“The Spirit you received brought about your adoption to sonship. And by Him, we cry, “Abba, Father.”
Do we really understand this? Do we really grasp the profound implications of his promises to us?
I have many questions (of course I do.) So why do we do the things our Father hates? Why do we bring him tears by the way we behave? Will we come to him at the first sign of “danger?”
When I’m threatened or challenged do I find shelter under the wings of God?
The city of Jerusalem was stubborn and unreceptive to His love–can I also resist him as well? Is my own hardness blocking His will? Do I ignore Jesus’ protective love?
“But let all who take refuge in You rejoice; let them shout for joy forever. May You shelter them, and may those who love Your name boast about You.”
“My teaching is not mine, but his who sent me. 17 If anyone’s will is to do God’s will, he will know whether the teaching is from God or whether I am speaking on my own authority.”
John 7:16 (context, Vv. 14-24)
Spiritually, Jesus is superior to everything and everyone. All that he did in the Gospels revealed that salient fact–whether he was healing the sick, walking on water, or teaching the Sermon on the Mount, he had total command. An authority soaked all that he did, just like water saturates a sponge. (See Matthew 28:18.)
The Greek word most often translated as “authority” (exousia) in the New Testament basically means: “right, permission, freedom.” Jesus was completely free to do whatever he knew was the Father’s will–he had full and total authorization to do whatever he wanted. (That seems to be what his baptism was all about. See Luke 3:21-22.)
Kittel’s Theological Dictionary of the New Testament
The Greek word “teach” (didaskō) in the NT means “give instruction, impart doctrine, to explain.” Jesus’ teaching was a marvel, he explained God’s kingdom to us crisply, succinctly, and precisely. All we need to understand was freely given to us in red letters. Everything necessary to us was taught with confidence and freedom. (See Matthew 7:29.)
Since Jesus perfectly combined the two words, both teaching, and authority, He could dictate to us everything we need, everything we must have, in straightforward terms. This can’t be stressed enough, the scripture we read–when ignited with the Holy Spirit, seems to be the only thing that can change the human heart.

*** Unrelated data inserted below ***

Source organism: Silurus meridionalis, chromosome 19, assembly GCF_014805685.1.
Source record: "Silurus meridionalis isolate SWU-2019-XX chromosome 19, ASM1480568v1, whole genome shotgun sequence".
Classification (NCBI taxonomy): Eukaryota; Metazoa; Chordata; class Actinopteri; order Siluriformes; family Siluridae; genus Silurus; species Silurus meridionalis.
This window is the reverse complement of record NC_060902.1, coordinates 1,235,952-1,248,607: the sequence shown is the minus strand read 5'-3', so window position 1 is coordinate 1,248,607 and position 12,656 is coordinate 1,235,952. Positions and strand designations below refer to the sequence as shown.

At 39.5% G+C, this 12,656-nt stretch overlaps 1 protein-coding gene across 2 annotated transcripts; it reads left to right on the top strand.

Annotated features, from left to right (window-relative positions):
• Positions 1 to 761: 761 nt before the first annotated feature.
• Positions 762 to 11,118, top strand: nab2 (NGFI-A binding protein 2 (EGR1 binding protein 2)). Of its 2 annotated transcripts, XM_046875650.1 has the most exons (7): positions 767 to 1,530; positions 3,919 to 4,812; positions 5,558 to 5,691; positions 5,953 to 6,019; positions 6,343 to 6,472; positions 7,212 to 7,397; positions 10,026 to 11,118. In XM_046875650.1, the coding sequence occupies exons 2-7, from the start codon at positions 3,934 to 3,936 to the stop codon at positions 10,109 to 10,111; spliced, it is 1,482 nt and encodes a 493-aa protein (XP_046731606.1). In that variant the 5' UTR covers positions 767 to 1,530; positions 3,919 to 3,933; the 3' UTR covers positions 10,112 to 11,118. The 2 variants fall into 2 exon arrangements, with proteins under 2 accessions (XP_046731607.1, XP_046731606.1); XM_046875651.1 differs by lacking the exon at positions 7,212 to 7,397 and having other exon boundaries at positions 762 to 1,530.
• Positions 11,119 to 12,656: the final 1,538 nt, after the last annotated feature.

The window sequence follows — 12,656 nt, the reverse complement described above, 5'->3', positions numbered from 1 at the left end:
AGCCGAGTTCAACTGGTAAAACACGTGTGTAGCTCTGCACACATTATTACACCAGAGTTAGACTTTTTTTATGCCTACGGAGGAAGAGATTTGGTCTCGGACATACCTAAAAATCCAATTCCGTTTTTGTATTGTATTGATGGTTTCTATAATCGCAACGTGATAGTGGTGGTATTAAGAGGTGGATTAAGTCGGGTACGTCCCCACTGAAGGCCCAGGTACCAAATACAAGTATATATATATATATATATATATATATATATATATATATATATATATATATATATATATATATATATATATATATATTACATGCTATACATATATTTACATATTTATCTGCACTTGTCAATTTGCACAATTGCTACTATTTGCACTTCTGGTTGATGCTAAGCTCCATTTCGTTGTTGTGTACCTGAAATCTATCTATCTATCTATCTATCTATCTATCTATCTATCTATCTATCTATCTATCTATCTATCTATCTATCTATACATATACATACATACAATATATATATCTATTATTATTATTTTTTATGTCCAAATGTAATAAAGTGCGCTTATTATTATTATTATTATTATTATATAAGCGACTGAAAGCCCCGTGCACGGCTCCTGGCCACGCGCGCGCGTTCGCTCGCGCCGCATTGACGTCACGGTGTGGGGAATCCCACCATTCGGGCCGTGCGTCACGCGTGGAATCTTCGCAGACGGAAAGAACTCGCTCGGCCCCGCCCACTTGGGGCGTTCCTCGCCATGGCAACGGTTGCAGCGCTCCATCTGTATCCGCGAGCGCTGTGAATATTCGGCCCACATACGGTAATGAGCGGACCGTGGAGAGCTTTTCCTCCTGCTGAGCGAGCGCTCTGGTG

The preceding verses in this passage reveal the setting for this statement.
Jesus stays out of Jerusalem because of the murderous hatred of the Pharisees.
There was a deep concern in his family who doubted Jesus’ timing and direction.
The origin of his teaching was questioned. He was speaking with the authority of the Messiah. Jesus completely understood the trustworthy source of his teaching.
There was a general consensus among the people of Jesus’ authority. Many were finally arriving at a decision in favor of him. Many would reject him.
We have never seen anyone of his impressive caliber, and we can only imagine the impact he was having on everyone he met. Under the Spirit’s direction, his disciples would retain all that Jesus did and taught. (The author of this passage was the Apostle John, and when you read his letters to us, we see that his memories were quite vivid.)
The Lord’s authority soaked all that he did, just like water saturates a sponge.
So what do we do now? What kind of “lordship” does he have over us? First of all, we learn (slowly) that we MUST teach ourselves to submit to our lord, constantly. He carries the authority we need, the authority human beings require. The Holy Spirit knows exactly how to pierce our pride and independence. Our teacher, comforter (and coach) understands us perfectly.
“His authority on earth allows us to dare to go to all the nations. His authority in heaven gives us our only hope of success. And His presence with us leaves us no other choice.”